Nuclear Watch New Mexico

Through comprehensive research, public education and effective citizen action, Nuclear Watch New Mexico seeks to promote safety and environmental protection at regional nuclear facilities; mission diversification away from nuclear weapons programs; greater accountability and cleanup in the nation-wide nuclear weapons complex; and consistent U.S. leadership toward a world free of nuclear weapons.

QUOTE OF THE WEEK

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LANL’s Central Mission: Los Alamos Lab officials have recently claimed that LANL has moved away from primarily nuclear weapons to “national security”, but what truly remains as the Labs central mission? Here’s the answer from one of its own documents:

LANL’s “Central Mission”- Presented at: RPI Nuclear Data 2011 Symposium for Criticality Safety and Reactor Applications (PDF) 4/27/11

Banner displaying “Nuclear Weapons Are Now Illegal” at the entrance in front of the Los Alamos National Lab to celebrate the Entry Into Force of the Nuclear Weapon Ban Treaty on January 22, 2021

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Follow the Money!

Click the image to view and download this large printable map of DOE sites, commercial reactors, nuclear waste dumps, nuclear transportation routes, surface waters near sites and transport routes, and underlying aquifers. This map was prepared by Deborah Reade for the Alliance for Nuclear Accountability.

Nuclear Watch Interactive Map – U.S. Nuclear Weapons Complex

In 1985, US President Ronald Reagan and and Russian President Mikhail Gorbachev declared that “a nuclear war cannot be won and must never be fought.”

President Ronald Reagan and Soviet General Secretary Mikhail Gorbachev shake hands after signing the arms control agreement banning the use of intermediate-range nuclear missles, the Intermediate Nuclear Forces Reduction Treaty.

Waste Lands: America’s Forgotten Nuclear Legacy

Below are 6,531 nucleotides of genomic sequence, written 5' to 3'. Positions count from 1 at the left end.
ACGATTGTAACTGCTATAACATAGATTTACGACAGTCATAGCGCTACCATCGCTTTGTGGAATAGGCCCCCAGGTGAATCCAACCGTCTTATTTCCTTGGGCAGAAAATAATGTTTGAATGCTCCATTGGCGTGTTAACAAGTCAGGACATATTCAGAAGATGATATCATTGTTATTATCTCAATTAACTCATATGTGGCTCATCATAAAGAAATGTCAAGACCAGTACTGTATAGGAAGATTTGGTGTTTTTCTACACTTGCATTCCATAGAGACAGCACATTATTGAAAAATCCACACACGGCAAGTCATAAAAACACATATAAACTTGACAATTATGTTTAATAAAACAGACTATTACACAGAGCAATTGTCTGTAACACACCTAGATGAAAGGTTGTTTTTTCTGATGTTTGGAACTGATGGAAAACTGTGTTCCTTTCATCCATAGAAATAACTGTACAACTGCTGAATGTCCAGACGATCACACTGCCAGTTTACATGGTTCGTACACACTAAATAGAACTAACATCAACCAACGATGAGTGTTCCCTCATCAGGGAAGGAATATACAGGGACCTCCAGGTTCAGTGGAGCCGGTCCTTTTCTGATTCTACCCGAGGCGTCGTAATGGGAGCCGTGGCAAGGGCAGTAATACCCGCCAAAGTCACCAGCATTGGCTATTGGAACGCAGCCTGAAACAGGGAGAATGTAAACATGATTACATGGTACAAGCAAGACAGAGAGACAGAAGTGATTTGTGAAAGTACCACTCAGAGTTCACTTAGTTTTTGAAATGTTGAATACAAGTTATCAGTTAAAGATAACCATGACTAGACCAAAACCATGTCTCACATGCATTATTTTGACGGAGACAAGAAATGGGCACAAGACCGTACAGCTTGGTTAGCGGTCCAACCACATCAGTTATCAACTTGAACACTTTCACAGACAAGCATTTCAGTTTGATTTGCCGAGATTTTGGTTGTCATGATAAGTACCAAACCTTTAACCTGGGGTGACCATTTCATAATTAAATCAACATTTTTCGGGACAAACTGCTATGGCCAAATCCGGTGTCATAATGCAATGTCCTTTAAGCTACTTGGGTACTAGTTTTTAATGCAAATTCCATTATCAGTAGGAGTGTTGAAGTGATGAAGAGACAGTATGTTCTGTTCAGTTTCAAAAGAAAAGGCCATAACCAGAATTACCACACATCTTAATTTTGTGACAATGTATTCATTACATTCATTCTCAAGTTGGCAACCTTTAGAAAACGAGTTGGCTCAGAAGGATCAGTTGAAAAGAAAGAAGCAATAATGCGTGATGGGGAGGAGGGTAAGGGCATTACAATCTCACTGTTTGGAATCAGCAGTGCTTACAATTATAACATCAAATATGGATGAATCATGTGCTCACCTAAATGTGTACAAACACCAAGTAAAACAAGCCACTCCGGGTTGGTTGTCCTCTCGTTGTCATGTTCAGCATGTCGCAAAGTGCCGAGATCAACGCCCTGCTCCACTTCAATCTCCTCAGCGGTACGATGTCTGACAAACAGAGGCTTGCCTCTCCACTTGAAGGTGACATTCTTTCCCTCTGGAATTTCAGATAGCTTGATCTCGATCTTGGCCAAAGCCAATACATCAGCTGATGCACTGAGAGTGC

The Wall St. Journal has compiled a searchable database of contaminated sites across the US. (view)
Related WSJ report: https://www.wsj.com

Recent Blog Posts

What’s the Current Status of U.S. and Russian Nuclear Weapons? How Many Exist and Just How Powerful Are They?

The interest in this question has gone up immensely over the past 50 days, since Russia first invaded Ukraine on February 24, and since Russian President Vladimir Putin announced that his country’s nuclear forces had been placed on “high alert” just a few days later on the 27th.

In 1986, there were 70,000 nuclear weapons on the planet—an entirely terrifying number. Nuclear weapons analysts estimate that the world’s nine nuclear states—China, France, India, Israel, North Korea, Pakistan, Russia, the United Kingdom and the United States—have around 13,000 nuclear warheads in total today (Arms Control Association). That build-down started when U.S. President Ronald Reagan and Mikhail Gorbachev, former president of the Soviet Union, agreed under the INF Treaty on the Soviet Union destroying 889 of its intermediate-range missiles and 957 shorter-range missiles, and the U.S. destroying 677 and 169 respectively (Bulletin of the Atomic Scientists).

 What are the specifics of where the remaining nuclear weapons possessed by the U.S. and Russia are located? How powerful are they, and, most relevantly, what is the readiness levels of these weapons to launch?

This graphic from Hans Kristensen at the Federation of American Scientists shows the locations of U.S. Nuclear Weapons Storage Sites in Europe, where there are currently an estimated 100 US Air Force nuclear bombs stored.

HOW MANY WEAPONS IN THE UNITED STATES?

  • WHAT ARE THE LIMITS? On April 8, 2010, the United States and Russia signed New START, a legally binding, verifiable agreement that limits each side to 1,550 strategic nuclear warheads deployed on 700 strategic delivery systems (ICBMs, SLBMs and heavy bombers) and limits deployed and nondeployed launchers to 800 (Arms Control Association).
  • WHAT ARE THE ACTUAL NUMBERS? At the beginning of 2021, the U.S. maintained an estimated stockpile of approximately 3,800 nuclear warheads for delivery by 800 ballistic missiles and aircraft (Arms Control Association).